Wednesday, June 6, 2012

Alternative Energy Sources

In the future, we can assume our electrical needs will be just as great as they are now, and likely greater. However, this means we will have to be careful. Many of the sources of energy we use are non-renewable, meaning that we can't get more after we've used up what we have. One non-renewable energy source is fossil fuels. These are resources such as coal, oil, and natural gas. We are using these up quickly, and once they are done, there will be no more for thousands of years. Not only are they being used up quickly, their use contributes to global warming. We need to find alternative sources of power.

One possible source of power is nuclear energy. We can convert a tiny amount of nuclear mass into a lot of energy, and it does not pollute. However, nuclear power plants are expensive, the waste left over remains radioactive for thousands of years, and accidents can have huge impacts on the environment.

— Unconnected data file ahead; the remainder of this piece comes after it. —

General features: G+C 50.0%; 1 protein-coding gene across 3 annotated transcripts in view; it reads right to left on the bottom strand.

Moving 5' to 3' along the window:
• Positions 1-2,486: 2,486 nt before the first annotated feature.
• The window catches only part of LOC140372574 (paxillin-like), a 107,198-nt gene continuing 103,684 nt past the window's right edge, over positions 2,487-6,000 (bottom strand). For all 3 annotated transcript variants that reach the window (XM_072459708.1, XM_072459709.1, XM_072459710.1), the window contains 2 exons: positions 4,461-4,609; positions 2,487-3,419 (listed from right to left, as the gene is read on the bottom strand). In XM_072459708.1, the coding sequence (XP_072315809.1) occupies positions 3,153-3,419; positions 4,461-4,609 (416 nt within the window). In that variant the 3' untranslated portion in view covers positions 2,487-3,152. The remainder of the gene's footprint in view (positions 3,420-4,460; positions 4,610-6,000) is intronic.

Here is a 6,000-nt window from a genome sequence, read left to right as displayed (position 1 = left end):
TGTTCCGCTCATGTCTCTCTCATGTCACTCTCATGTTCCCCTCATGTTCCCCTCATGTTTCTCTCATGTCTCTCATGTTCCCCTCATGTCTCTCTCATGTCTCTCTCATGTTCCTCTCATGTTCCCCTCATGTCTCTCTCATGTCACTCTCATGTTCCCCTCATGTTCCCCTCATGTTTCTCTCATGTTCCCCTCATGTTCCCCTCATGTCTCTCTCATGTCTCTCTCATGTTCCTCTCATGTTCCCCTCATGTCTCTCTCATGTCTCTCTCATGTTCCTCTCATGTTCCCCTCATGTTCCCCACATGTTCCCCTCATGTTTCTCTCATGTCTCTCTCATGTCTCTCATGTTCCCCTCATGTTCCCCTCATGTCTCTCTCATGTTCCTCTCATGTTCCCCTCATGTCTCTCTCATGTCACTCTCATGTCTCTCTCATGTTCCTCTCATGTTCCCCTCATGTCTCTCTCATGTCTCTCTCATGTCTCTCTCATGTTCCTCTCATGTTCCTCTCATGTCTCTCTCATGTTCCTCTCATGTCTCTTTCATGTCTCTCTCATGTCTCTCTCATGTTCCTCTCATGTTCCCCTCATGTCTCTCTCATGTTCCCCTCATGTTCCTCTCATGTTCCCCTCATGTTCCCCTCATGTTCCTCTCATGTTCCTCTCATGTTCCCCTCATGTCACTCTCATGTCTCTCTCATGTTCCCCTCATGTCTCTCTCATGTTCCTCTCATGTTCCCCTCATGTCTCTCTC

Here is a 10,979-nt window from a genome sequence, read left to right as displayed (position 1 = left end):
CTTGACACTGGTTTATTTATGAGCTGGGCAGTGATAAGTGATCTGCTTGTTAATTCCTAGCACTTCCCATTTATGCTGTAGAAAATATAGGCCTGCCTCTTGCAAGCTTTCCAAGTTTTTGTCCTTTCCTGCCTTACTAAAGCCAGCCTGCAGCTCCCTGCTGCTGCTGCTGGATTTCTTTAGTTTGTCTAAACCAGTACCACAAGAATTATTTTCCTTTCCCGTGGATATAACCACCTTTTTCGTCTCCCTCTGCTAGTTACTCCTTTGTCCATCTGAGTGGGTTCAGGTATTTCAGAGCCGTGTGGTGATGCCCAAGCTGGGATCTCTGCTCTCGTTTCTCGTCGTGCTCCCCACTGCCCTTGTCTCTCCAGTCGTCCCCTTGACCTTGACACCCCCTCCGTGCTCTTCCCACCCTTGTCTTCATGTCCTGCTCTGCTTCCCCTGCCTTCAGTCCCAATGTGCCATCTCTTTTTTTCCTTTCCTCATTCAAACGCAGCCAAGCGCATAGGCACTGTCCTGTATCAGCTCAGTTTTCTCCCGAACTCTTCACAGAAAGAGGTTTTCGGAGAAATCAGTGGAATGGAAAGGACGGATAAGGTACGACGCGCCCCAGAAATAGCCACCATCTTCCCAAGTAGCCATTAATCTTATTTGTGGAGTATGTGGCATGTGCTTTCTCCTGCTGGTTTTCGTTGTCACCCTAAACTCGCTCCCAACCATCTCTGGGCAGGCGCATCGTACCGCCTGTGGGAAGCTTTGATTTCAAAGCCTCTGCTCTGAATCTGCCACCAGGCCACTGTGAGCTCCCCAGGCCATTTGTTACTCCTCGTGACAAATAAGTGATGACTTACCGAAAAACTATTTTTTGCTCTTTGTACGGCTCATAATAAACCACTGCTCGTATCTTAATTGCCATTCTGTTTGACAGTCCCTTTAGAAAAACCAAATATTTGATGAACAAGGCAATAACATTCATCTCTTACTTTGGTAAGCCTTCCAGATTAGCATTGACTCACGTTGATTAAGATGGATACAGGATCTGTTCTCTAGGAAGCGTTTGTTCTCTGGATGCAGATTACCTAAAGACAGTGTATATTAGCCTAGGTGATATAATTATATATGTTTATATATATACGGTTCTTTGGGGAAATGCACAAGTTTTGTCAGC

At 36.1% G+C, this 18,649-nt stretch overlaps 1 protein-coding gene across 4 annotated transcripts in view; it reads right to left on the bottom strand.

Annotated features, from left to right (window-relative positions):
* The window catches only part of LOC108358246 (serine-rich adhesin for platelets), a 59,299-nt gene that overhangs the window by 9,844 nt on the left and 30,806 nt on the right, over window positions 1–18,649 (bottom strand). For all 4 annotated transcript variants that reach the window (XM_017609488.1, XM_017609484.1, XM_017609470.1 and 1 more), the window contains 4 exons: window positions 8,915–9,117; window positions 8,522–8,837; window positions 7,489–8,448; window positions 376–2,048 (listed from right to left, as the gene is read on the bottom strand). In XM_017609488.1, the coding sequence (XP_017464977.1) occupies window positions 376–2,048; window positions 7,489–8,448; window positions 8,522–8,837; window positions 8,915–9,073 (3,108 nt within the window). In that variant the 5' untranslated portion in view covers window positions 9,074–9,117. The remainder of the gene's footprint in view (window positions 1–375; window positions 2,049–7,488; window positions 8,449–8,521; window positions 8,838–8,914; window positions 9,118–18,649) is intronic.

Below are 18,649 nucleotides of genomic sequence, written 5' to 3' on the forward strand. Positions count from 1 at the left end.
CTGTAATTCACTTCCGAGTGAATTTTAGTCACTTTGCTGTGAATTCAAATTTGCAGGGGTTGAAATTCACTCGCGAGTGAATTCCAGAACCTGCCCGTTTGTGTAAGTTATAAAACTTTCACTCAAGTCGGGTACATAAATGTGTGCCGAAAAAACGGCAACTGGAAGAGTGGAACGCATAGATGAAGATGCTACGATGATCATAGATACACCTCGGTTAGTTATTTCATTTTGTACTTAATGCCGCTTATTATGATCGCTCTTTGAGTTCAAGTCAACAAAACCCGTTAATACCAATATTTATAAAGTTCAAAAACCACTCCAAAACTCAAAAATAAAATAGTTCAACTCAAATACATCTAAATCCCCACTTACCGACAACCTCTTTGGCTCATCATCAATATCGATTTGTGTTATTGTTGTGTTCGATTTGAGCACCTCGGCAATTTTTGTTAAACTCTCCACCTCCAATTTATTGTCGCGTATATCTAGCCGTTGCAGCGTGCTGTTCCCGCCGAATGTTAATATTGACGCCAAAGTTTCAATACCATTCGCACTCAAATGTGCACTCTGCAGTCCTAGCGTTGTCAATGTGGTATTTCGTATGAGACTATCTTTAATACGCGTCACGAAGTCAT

Another possibility is tidal power plants. These use the power from waves and water to generate electricity. The use of this sort of power is limited to coastal areas, but the earth's surface is mostly water, so we don't need to worry about running out any time soon. However, these types of power plants affect marine life and harm coastlines. Hydroelectric power, where the power of rivers is harnessed to produce electricity, is not limited to coastal areas and produces no pollution, but it requires an expensive dam to be built and interferes with fish migration.

Wind power is an option. Wind turbines are used in open areas and produce a lot of power. However, the wind doesn't blow every day. The power of the sun is also a possibility. Solar cells convert the sun's rays into electrical energy, but they are expensive and require direct sunlight.

While we figure out which power sources are best, we need to be more careful of our energy consumption. We won't have fossil fuels forever, and we need to take care of our environment.